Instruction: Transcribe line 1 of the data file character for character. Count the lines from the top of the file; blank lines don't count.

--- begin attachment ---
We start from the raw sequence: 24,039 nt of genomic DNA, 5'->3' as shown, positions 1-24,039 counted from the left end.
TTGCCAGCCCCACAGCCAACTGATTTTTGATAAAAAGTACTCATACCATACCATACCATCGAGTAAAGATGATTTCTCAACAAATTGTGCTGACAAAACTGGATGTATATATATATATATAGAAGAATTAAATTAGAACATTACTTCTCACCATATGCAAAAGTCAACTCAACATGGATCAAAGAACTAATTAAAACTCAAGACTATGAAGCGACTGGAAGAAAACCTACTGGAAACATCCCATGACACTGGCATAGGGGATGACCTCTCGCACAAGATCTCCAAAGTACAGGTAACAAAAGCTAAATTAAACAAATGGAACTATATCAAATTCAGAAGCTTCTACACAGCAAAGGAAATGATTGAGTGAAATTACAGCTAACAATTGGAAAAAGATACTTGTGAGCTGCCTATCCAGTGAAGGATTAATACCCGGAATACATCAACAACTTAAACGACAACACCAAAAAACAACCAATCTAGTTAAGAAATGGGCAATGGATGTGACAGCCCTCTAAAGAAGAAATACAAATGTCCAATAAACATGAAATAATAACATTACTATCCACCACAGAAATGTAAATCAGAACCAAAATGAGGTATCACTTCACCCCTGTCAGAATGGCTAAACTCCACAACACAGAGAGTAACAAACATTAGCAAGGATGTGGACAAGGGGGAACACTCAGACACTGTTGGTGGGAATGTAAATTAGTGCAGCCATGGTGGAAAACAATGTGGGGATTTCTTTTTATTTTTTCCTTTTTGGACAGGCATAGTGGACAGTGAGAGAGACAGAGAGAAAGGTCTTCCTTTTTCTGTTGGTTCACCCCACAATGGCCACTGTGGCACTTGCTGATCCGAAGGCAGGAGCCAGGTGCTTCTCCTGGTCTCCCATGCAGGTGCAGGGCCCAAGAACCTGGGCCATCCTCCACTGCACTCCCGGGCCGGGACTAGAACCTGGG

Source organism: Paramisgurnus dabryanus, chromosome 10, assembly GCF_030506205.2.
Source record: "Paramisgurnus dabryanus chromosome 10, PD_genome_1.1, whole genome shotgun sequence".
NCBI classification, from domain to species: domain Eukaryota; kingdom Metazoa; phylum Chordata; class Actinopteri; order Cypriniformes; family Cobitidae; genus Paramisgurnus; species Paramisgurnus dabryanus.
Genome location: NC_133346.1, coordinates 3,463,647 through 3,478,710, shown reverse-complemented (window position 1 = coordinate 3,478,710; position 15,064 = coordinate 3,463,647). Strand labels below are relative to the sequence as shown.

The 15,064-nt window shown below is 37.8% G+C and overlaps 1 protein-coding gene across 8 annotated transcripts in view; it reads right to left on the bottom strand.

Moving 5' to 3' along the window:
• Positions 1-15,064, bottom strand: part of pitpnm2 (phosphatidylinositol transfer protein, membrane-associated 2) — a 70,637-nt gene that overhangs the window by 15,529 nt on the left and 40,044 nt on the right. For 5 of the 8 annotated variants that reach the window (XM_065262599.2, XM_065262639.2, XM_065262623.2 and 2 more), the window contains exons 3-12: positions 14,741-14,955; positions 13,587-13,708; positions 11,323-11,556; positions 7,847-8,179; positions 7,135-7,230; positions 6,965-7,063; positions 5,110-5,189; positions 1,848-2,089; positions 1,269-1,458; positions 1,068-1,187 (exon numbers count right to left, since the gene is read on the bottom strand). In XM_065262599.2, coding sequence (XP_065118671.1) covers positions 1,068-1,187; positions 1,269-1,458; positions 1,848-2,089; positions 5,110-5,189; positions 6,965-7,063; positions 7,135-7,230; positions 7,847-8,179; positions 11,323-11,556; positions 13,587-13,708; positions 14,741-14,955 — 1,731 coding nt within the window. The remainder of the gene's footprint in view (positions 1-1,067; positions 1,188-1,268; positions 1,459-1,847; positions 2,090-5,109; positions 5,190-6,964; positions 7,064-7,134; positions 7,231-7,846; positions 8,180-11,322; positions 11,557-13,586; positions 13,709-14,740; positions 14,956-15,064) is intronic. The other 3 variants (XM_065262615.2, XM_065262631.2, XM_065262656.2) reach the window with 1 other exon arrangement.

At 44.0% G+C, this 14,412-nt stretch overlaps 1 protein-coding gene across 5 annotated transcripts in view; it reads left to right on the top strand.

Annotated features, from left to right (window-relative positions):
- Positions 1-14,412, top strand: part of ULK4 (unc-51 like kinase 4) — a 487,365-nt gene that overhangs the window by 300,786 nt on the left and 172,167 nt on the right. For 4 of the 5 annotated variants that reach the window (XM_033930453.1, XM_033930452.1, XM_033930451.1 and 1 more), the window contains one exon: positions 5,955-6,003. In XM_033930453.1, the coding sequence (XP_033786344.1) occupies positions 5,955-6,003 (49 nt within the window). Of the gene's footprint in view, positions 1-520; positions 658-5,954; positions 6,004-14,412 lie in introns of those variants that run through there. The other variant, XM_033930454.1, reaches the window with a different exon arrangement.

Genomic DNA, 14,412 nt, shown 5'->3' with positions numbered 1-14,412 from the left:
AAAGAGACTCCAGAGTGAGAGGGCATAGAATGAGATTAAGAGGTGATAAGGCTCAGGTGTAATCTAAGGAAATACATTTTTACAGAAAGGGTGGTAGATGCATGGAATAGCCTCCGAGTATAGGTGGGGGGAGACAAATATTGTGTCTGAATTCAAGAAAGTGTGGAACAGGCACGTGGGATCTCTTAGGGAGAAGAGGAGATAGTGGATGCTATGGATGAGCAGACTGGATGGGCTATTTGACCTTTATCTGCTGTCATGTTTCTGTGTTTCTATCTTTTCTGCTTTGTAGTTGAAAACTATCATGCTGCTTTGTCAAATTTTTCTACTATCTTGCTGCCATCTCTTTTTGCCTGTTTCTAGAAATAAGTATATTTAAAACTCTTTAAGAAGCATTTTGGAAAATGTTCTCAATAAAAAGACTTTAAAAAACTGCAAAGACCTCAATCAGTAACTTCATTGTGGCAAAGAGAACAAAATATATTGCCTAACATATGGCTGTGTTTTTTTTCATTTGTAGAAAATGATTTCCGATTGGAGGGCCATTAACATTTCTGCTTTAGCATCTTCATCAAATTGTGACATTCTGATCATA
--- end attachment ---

We start from the raw sequence: 24,039 nt of genomic DNA, 5'->3' as shown, positions 1-24,039 counted from the left end.